System 400 in general relies on various media servers 410 to handle media-specific details, so routing servers 440 can function in a highly diverse media channel environment. For example, in one embodiment an email server would act as a media server 410 and handle email-specific interaction details, and routing servers 440 would need only use specific attributes of an interaction (likely including the fact that the interaction is an email) to select a specific target to which the interaction should be delivered. Once a target is selected, a routing server 440 would need only inform media server 410 (that is, the email server) of the desired target, and media server 410 would carry out email-specific actions required to deliver the interaction to the specified target.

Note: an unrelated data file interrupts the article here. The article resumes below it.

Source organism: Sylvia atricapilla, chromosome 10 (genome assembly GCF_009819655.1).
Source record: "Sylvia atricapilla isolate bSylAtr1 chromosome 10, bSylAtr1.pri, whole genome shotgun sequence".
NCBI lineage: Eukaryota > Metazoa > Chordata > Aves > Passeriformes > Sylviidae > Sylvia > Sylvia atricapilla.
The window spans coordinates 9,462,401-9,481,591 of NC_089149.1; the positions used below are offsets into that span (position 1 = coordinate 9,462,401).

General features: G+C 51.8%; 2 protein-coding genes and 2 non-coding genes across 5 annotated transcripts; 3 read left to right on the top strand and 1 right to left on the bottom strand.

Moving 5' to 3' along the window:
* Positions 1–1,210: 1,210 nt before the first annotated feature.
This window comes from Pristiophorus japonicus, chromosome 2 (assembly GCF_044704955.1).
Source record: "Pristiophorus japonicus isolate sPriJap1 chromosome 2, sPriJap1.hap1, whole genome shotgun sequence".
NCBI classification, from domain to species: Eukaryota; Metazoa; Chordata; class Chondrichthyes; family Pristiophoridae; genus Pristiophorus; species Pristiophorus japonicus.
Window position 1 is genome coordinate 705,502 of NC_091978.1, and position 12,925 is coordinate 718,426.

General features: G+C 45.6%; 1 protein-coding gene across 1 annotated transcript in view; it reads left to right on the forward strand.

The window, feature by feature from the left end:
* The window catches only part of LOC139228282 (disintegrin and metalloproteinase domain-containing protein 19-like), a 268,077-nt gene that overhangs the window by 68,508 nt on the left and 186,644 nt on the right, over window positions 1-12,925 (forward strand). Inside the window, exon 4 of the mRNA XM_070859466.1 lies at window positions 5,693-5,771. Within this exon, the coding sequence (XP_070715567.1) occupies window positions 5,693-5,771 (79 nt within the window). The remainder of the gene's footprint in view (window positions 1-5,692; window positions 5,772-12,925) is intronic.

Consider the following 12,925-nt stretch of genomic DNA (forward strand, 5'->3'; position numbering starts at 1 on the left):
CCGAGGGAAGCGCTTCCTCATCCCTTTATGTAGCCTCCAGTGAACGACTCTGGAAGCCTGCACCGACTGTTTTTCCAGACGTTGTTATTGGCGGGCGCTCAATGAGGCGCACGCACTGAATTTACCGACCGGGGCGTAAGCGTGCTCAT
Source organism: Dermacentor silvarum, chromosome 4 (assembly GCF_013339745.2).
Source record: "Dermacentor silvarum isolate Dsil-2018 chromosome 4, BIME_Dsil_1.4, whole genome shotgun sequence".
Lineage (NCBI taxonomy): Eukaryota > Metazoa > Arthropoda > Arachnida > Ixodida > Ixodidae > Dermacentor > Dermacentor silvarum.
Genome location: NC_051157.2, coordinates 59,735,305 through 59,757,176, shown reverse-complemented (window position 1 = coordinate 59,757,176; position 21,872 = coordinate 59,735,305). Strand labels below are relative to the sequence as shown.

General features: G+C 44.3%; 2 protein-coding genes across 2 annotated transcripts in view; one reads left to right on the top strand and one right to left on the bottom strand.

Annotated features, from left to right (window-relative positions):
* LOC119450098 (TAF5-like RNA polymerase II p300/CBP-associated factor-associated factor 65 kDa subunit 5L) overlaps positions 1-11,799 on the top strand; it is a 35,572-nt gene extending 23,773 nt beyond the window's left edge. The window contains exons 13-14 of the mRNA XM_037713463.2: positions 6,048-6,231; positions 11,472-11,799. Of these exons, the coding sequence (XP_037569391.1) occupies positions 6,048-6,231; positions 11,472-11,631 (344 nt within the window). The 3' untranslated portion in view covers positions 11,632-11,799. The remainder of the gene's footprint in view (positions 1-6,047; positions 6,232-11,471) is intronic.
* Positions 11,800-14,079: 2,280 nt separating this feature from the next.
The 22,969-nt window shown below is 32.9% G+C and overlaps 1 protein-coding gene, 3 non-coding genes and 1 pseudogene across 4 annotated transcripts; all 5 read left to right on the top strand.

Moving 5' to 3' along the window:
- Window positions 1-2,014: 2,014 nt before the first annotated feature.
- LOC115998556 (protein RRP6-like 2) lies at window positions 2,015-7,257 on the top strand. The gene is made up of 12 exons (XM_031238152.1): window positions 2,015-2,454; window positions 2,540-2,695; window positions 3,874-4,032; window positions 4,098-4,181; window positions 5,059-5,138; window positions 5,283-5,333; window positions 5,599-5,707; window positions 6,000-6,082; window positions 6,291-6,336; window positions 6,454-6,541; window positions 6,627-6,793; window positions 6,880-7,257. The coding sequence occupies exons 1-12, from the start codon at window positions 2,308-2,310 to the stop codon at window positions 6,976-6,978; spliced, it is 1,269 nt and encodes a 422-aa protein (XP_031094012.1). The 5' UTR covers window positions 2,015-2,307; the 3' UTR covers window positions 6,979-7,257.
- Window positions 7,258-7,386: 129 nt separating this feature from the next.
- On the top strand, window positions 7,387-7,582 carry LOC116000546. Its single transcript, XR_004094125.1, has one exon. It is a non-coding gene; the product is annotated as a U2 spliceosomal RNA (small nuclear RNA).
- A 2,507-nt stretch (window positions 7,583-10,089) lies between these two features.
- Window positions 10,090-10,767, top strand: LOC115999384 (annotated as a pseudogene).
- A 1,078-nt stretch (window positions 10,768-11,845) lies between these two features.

The discussion of FIG. 4 to this point has focused on telephonic interactions, which remain a major component of the traffic of contact centers despite the introduction of numerous new interaction channels (or media types) such as emails, instant messages, chat sessions, short messaging system (SMS) messages, social media interactions, and so forth. It is important to note that the telephonic examples are merely that—exemplary. The inventor envisions use of optimized routing systems according to the present invention to route all kinds of interactions as well as activities such as work items, eLearning modules, and the like. For example (and these are merely more examples, and should not be construed as limiting), in some cases and according to the preferred embodiment illustrated in FIG. 4, interactions 430 may be handled by specialized media servers that handle particular interaction or activity types or specific media types, rather than by a general-purpose media server such as media server 420. Specific examples of specialized media servers 425 may include an email server 426, which receives email interactions 410, sends information pertaining to email-related events to statistics server 450, and sends route requests to (and receives responses and routing directions from) routing server 440, whereupon email interactions 430 are routed to one or more resources 470. Similarly, chat server 427 may manage chat or instant message interactions 410, and message server 428 may manage generic message-type interactions 430 such as Twitter™ or Facebook™ posts, using functions or capabilities of statistics server 450 and routing server 440 as needed to route the applicable interaction types to one or more resources 470. Thus it should be evident that additional specialized or general purpose servers or other modules may be used in accordance with the invention (and in conjunction with routing server 440 and possibly statistics server 450 to route interactions 410 or activities such as work items or eLearning modules (not shown).